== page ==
Look, y’all. Even when we’re “mad” at Joss Whedon — or any other cast member of The Avengers (except maybe Renner) — we’re not really mad. Perturbed, maybe. Annoyed? Gently horked? Befuddled? Maybe a little peeved. But mad? Or rage-y? Why? BECAUSE OF A MOVIE?
That’s silly, but on the Internet, we like to take silly, trivial things and turn them into GIANT NOSE MOLEHILLS where rats crawl up into our nostrils and explode with HULK RAGE.
I said AHEM.
Anyway, Joss Whedon deleted his Twitter account yesterday. We didn’t think much of it; I just assumed that he got tired of dealing with Twitter being Twitter and killed it. However, many are suggesting that Twitter being Twitter might have been a lot more than Whedon wanted to deal with, and by that, I mean, people were making death threats and calling for his head because of plot points and VISION QUEST.
James Gunn, the director of Guardians of the Galaxy, has asked, in turn, that those on Twitter please remain calm and kindly shut the fuck up and keep your stupid thoughts in your head, where they belong. However, he was much nicer about it, on Facebook:
My plea to all of you - and this is nothing new - is that we all try to be a little kinder, on the Internet and elsewhere. And, honestly, that includes being kind to the people who are tweeting this nonsense. I don’t believe you can tweet about wanting to find a movie director and “curbstomp” him and be a happy person. That person’s statement might make you a little angry - that makes me angry too. But thank God the circumstances of my life and your life didn’t lead us to being the person that has the need to anonymously tweet that to someone on the Internet. And, as much as we may want to respond with vitriol to these tweets, I think that just creates more insanity.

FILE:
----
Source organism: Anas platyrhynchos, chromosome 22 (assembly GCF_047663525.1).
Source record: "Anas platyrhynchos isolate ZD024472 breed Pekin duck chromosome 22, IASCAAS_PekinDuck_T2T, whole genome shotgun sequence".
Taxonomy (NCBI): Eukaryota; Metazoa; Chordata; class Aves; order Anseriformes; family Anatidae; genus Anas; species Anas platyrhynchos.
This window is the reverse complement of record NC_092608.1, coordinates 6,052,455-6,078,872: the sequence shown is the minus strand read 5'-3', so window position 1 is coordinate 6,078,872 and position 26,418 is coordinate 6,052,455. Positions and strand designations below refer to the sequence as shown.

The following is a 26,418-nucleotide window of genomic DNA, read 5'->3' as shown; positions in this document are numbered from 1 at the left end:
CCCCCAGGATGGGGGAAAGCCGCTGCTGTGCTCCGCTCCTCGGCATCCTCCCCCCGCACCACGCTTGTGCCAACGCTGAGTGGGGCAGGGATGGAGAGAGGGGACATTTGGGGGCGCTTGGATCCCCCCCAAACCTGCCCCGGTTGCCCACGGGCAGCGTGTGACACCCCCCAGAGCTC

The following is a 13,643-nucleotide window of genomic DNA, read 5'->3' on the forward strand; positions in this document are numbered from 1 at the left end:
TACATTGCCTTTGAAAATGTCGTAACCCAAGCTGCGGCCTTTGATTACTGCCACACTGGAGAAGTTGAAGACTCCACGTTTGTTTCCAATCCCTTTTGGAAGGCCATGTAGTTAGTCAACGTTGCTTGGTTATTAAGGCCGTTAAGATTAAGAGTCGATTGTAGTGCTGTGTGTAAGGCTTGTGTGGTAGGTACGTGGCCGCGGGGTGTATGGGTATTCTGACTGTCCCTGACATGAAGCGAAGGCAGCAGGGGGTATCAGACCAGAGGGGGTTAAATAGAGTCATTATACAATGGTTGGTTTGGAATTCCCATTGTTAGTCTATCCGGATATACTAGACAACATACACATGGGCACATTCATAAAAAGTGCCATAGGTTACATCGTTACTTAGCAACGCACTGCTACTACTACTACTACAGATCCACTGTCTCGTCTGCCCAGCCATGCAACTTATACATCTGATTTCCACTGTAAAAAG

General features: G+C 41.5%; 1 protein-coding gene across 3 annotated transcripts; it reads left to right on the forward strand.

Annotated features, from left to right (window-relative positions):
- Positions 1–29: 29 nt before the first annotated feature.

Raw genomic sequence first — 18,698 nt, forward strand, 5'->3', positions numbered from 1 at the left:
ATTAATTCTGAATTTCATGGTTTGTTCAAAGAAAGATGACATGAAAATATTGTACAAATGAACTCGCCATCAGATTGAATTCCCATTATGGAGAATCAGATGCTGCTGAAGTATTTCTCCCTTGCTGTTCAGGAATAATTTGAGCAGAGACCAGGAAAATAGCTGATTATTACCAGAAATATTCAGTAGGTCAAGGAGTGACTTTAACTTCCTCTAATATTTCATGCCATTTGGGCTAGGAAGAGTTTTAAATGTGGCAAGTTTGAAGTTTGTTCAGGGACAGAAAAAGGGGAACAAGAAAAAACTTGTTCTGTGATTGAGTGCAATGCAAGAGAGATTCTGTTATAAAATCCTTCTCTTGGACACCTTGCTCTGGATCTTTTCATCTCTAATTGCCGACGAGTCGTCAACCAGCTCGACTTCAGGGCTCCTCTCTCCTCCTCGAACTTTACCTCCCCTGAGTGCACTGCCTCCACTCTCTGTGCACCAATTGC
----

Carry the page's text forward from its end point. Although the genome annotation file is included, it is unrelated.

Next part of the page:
So, again, it’s easy to be outraged by these tweets. But whatever these angry tweeters are in need of, I don’t think it’s more anger and more rage thrown back at them on Twitter. I actually think that’s what they’re seeking. But what they need is something different. Compassion, maybe? A kind request for boundaries? I don’t know. Maybe you guys have some ideas.
And by the way - Yes, I know there are real issues at play here. But, again, I don’t think the way to affect change is through rage. That is just going to increase whatever divide you’re experiencing in the first place. I believe that there are a handful of truly evil, awful human beings out there. But the majority of us on all sides of an issue think we’re doing the right thing and are doing the best we can. If we assume that of each other, it makes life a lot easier.
You can read the post in its entirety right here, or you can just heed the man’s advice and stop being so dumb on the Twitters, which — I swear to God — is the worst thing to ever happen to the Internet. I mean, at least people don’t take YouTube commenters seriously because they are clearly missing sections of their brain. But Twitter with all your ALL CAPS and death/rape threats … it’s a little much. Let’s try and keep our threats in the misdemeanor range, OK?